Way forward

The EAC Secretariat and Partner States are called to intensify sensitization at national and   regional levels to inform people on the prevention and control of aflatoxin. Burundi is called up to establish a national technical working group on aflatoxin prevention and control and should mobilize resources for aflatoxin prevention and control along the agriculture sector value chains in the Country.

Increasing food production through aquaculture

Increasing food production through aquaculture

On Tuesday, March 22nd, 2016 was held at Burundi Investment Promotion Authority, API, a presentation on the pitfalls and opportunities in the aquaculture sub-sector. Taking advantage of his first visit ever to Africa, API invited Professor GULBRANDSEN from Norway to chair an afternoon discussion exploring on investing in fish farming business. What is the state of play? According to UN reports, agriculture production is likely to decline on account of climate changes, phosphate shortage, aquifer depletion and biofuel production. The World Bank says that the world needs to produce at least 50% more food to feed 9 billion people by 2050 but climate change could cut crop yields by more than 25%. Moreover, some facts are seriously disturbing as the world population increases with more than 200 000 people per day while more than one billion people are undernourished or malnourished, 25 000 people die of hunger related causes, per day. Renewable resources are being depleted faster than they are replenished. Deforestation increases, mainly in the tropics. Between 1990 and 2005, Burundi lost 47.4% of its forest cover.  In 2015, the Burundi bureau of statistics estimated to 71.1% the poverty rate and it should be reminded that agriculture sector is the source of livelihood for the majority of the population in Burundi. The land, biodiversity, oceans, forests, and other forms of natural capital are being depleted at unprecedented rates. The Burundi Ministry of Agriculture and Livestock supported by the Food and Agriculture Organisation, FAO, reports that the level of food security has deteriorated every year since 1994, with regard to the level of availability, access, utilisation and stability. Unless we change how we grow our food and manage our natural capital, food security will be at risk, especially for the World’s poorest.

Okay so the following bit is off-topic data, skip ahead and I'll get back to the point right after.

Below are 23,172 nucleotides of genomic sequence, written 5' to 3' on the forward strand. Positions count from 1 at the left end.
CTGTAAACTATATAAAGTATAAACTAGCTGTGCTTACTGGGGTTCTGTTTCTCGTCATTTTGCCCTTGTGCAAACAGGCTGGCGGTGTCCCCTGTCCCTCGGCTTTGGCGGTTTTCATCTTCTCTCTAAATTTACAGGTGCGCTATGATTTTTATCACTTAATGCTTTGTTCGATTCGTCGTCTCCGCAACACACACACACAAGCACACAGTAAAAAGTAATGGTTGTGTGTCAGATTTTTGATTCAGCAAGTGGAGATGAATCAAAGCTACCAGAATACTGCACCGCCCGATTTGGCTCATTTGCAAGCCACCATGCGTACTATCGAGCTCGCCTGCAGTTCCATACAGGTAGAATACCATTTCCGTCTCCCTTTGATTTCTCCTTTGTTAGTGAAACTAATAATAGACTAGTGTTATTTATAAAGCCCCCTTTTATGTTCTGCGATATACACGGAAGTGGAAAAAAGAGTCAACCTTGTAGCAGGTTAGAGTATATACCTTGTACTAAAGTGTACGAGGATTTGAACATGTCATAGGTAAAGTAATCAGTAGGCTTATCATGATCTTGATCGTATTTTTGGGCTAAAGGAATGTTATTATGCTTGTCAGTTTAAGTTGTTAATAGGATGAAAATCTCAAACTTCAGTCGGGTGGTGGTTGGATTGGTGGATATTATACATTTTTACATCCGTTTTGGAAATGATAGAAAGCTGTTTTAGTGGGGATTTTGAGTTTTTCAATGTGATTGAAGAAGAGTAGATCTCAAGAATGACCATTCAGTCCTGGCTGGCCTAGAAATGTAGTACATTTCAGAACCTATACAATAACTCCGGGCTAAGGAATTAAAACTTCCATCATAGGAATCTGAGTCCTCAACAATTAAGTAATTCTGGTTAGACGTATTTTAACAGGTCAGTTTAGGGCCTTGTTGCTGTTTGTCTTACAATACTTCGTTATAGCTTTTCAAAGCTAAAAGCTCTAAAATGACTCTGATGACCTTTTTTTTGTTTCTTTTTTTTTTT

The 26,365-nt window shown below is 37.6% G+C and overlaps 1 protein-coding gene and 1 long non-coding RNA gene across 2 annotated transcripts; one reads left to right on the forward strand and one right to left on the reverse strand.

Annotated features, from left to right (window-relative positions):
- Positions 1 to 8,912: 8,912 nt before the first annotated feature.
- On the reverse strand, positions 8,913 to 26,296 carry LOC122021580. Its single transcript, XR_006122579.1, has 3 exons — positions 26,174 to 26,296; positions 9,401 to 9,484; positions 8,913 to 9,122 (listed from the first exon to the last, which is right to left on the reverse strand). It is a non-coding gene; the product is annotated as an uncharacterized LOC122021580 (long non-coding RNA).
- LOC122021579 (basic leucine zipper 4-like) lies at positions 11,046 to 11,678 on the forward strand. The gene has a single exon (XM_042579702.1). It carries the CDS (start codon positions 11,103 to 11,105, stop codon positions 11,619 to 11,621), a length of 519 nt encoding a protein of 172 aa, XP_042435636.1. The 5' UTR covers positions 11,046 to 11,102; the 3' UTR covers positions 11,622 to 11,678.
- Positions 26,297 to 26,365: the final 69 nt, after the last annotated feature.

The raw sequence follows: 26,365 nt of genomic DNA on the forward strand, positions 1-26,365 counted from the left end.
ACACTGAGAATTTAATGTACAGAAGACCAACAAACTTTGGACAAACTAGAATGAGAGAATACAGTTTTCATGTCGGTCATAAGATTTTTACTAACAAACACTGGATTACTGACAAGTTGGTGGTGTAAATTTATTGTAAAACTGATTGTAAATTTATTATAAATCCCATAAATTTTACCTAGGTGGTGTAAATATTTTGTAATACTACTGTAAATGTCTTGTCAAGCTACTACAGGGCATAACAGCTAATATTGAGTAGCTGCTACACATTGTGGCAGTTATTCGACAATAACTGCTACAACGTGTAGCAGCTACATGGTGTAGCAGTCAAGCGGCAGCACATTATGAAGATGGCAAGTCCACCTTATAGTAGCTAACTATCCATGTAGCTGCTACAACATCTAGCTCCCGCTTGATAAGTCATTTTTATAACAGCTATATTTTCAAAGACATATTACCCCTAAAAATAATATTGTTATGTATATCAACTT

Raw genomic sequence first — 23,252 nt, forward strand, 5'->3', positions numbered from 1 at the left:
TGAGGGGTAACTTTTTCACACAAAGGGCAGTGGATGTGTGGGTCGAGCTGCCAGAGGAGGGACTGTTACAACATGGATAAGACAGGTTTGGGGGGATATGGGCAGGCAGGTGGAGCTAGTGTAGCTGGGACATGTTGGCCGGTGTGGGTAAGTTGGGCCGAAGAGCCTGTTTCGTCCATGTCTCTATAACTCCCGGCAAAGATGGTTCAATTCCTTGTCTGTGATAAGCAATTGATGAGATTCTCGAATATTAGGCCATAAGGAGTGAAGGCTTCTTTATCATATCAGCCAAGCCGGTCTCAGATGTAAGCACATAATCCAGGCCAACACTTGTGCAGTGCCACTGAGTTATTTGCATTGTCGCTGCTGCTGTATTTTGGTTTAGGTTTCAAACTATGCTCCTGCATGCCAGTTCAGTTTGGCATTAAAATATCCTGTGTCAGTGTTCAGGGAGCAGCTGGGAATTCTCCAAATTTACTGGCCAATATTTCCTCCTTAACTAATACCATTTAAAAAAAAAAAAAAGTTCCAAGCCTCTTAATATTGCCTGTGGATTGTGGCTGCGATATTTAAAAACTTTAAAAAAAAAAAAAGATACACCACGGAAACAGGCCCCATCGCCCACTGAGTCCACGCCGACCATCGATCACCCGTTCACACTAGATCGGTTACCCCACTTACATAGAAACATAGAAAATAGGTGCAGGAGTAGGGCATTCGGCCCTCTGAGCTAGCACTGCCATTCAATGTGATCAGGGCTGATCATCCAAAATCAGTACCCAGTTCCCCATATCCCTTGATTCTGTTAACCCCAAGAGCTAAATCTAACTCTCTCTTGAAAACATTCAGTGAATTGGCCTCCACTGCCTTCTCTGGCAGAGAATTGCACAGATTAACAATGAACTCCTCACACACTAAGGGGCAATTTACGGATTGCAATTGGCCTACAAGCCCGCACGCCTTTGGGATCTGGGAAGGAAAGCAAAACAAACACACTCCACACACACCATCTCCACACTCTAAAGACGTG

Jon GULBRANDSEN

 Professor GULBRANDSEN during the presentation.

It is noted that fishery have been contributing a great amount to food security in Burundi. In fact, Lake Tanganyika contains a big number of fish including two main fish species, Solotrissa Tanganikae and Liciolates Sappersii, that are subject to a high commercial traffic throughout the country. However, given the potential fishery declining coupled to mosquito-net fishing that threatens fishing in Lake Tanganyika new fish production methods need to be used.